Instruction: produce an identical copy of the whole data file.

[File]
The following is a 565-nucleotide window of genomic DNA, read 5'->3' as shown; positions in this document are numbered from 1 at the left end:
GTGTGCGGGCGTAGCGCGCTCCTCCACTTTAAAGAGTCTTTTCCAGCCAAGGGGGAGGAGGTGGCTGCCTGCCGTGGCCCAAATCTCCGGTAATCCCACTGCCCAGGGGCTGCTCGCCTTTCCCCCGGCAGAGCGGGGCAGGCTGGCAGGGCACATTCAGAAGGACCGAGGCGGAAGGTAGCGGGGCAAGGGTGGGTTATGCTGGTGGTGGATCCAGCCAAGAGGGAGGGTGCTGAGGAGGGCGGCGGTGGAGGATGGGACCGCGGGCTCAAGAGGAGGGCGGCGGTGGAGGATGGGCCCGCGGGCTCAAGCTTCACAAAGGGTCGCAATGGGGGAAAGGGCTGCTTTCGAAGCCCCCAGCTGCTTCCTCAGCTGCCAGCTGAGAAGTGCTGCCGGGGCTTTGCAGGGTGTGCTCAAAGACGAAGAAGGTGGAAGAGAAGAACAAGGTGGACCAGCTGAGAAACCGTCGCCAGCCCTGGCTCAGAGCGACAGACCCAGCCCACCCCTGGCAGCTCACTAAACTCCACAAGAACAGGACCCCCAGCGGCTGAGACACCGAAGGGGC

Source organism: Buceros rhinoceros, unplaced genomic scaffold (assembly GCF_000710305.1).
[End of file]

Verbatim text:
The following is a 565-nucleotide window of genomic DNA, read 5'->3' as shown; positions in this document are numbered from 1 at the left end:
GTGTGCGGGCGTAGCGCGCTCCTCCACTTTAAAGAGTCTTTTCCAGCCAAGGGGGAGGAGGTGGCTGCCTGCCGTGGCCCAAATCTCCGGTAATCCCACTGCCCAGGGGCTGCTCGCCTTTCCCCCGGCAGAGCGGGGCAGGCTGGCAGGGCACATTCAGAAGGACCGAGGCGGAAGGTAGCGGGGCAAGGGTGGGTTATGCTGGTGGTGGATCCAGCCAAGAGGGAGGGTGCTGAGGAGGGCGGCGGTGGAGGATGGGACCGCGGGCTCAAGAGGAGGGCGGCGGTGGAGGATGGGCCCGCGGGCTCAAGCTTCACAAAGGGTCGCAATGGGGGAAAGGGCTGCTTTCGAAGCCCCCAGCTGCTTCCTCAGCTGCCAGCTGAGAAGTGCTGCCGGGGCTTTGCAGGGTGTGCTCAAAGACGAAGAAGGTGGAAGAGAAGAACAAGGTGGACCAGCTGAGAAACCGTCGCCAGCCCTGGCTCAGAGCGACAGACCCAGCCCACCCCTGGCAGCTCACTAAACTCCACAAGAACAGGACCCCCAGCGGCTGAGACACCGAAGGGGC

Source organism: Buceros rhinoceros, unplaced genomic scaffold (assembly GCF_000710305.1).